Canine Ehrlichiosis and Anaplasmosis in dogs

Rickettsia are various disease-causing parasites (about the size of bacteria) that are carried by fleas, ticks, and lice. They live within cells. The majority are maintained in nature by a cycle that involves an insect vector, a permanent host, and an animal reservoir.

Canine Ehrlichiosis and Anaplasmosis in dogs:

This is a relatively common rickettsial disease caused by the organisms E. canis and E. ewingii, although several other rickettsia are capable of causing ehrlichiosis. The disease is transmitted by the bite of the brown dog tick and, occasionally, other tick species. Ehrlichiosis occurs mainly in the Gulf Coast area, the eastern seaboard, the Midwest, and California. Outside the United States it is distributed worldwide. Some of the Ehrlichia species have been renamed and are now listed in scientific literature as Anaplasma platys.

Ticks acquire the rickettsia by feeding on an infected host. A variety of wild and domestic animals serve as reservoirs. Because of its chronic nature, cases of ehrlichiosis are seen year-round, not just during the tick season.

The disease occurs in three phases. During the acute phase, the dog develops fever, depression, loss of appetite, shortness of breath, enlarged lymph nodes, and, occasionally, signs of encephalitis. These symptoms may suggest Rocky Mountain spotted fever, Lyme disease, or canine distemper.

Two to four weeks after the onset of the acute phase, the dog enters a sub- clinical phase that lasts weeks to months. Some dogs eliminate the infection during the subclinical phase; others progress to the chronic phase. There appears to be a breed disposition for developing chronic ehrlichiosis; German Shepherd Dogs and Doberman Pinschers, for example, are at increased risk.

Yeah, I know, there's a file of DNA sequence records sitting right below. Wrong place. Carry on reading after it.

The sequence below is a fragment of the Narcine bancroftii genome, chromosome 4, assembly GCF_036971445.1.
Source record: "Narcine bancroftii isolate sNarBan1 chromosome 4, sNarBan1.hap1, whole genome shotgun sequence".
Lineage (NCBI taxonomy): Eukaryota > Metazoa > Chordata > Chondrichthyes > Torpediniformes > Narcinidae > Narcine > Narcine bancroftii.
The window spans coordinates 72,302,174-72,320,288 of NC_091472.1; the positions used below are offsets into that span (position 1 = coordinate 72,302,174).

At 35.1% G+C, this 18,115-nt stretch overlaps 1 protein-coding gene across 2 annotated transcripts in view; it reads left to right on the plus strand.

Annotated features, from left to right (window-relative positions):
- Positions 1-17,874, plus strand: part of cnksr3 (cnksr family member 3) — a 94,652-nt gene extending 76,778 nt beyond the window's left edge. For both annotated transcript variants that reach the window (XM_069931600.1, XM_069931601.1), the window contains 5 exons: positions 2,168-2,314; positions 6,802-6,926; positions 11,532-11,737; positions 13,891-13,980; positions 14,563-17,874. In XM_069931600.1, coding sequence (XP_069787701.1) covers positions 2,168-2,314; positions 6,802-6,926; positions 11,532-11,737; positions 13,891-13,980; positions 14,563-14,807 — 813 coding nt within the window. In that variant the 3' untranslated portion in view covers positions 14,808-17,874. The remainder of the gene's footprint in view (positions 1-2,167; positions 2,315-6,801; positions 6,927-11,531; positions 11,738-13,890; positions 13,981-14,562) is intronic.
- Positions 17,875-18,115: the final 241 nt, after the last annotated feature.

During the chronic phase, which appears one to four months after the tick bite, the disease attacks the dog’s bone marrow and immune system, producing weight loss, fever, anemia, a hemorrhagic syndrome with spontaneous bleeding and nose bleeds, swelling of the limbs, and various neurological signs. These signs may suggest leukemia. Infections of E. ewingii usually show arthritis as well.

A serologic blood test (IFA) is sensitive for E. canis. However, the test may not be positive until two to three weeks after the tick bite. A new ELISA test has been developed that checks for Lyme disease, ehrlichiosis, anaplasmosis, and heartworm.

Treatment: Tetracycline and doxycycline are highly effective against rickettsiae, and should be given for at least one month. Improvement in the acute phase begins within one to two days. Supportive treatment involves intravenous fluids and blood transfusions. The outlook for recovery is excellent if treatment is started before the dog develops bone marrow suppression.

Prevention: Tick control is the mainstay of prevention (see Ticks, page 123). Ticks do not infect dogs until they have been attached for 5 to 20 hours. Therefore, examining pets who have been roaming in tick-infested areas, and promptly removing ticks, can prevent many infections.

Dogs living in areas where the disease is endemic can be protected by giving a low dose of oral tetracycline (1.3 mg per pound or .45 kg of body weight) or doxycycline (0.45 to 0.90 mg per pound or .45 kg of body weight) every 24 hours. However, this is rarely necessary.

Using Frontline or Advantix to control fleas also kill ticks for up to 30 days following a single application. Collars containing amitraz are also effective in controlling ticks.